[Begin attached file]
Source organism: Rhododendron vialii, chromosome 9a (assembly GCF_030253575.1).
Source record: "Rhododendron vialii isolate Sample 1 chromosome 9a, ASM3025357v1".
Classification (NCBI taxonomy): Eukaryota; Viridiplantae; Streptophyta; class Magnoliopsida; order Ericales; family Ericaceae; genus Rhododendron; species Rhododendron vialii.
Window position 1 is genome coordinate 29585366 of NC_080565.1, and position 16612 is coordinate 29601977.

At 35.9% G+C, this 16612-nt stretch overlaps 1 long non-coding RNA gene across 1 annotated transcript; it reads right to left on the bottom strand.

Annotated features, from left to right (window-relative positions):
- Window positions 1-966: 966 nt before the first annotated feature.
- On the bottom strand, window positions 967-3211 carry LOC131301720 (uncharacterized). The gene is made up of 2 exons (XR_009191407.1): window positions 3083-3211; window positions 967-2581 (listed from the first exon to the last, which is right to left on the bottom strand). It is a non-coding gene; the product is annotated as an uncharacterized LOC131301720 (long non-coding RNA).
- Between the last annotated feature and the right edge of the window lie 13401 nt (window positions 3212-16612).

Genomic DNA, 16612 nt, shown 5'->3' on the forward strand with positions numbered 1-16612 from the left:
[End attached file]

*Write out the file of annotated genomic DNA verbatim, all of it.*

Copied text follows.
Source organism: Rhododendron vialii, chromosome 9a (assembly GCF_030253575.1).
Source record: "Rhododendron vialii isolate Sample 1 chromosome 9a, ASM3025357v1".
Classification (NCBI taxonomy): Eukaryota; Viridiplantae; Streptophyta; class Magnoliopsida; order Ericales; family Ericaceae; genus Rhododendron; species Rhododendron vialii.
Window position 1 is genome coordinate 29585366 of NC_080565.1, and position 16612 is coordinate 29601977.

At 35.9% G+C, this 16612-nt stretch overlaps 1 long non-coding RNA gene across 1 annotated transcript; it reads right to left on the bottom strand.

Annotated features, from left to right (window-relative positions):
- Window positions 1-966: 966 nt before the first annotated feature.
- On the bottom strand, window positions 967-3211 carry LOC131301720 (uncharacterized). The gene is made up of 2 exons (XR_009191407.1): window positions 3083-3211; window positions 967-2581 (listed from the first exon to the last, which is right to left on the bottom strand). It is a non-coding gene; the product is annotated as an uncharacterized LOC131301720 (long non-coding RNA).
- Between the last annotated feature and the right edge of the window lie 13401 nt (window positions 3212-16612).

Genomic DNA, 16612 nt, shown 5'->3' on the forward strand with positions numbered 1-16612 from the left: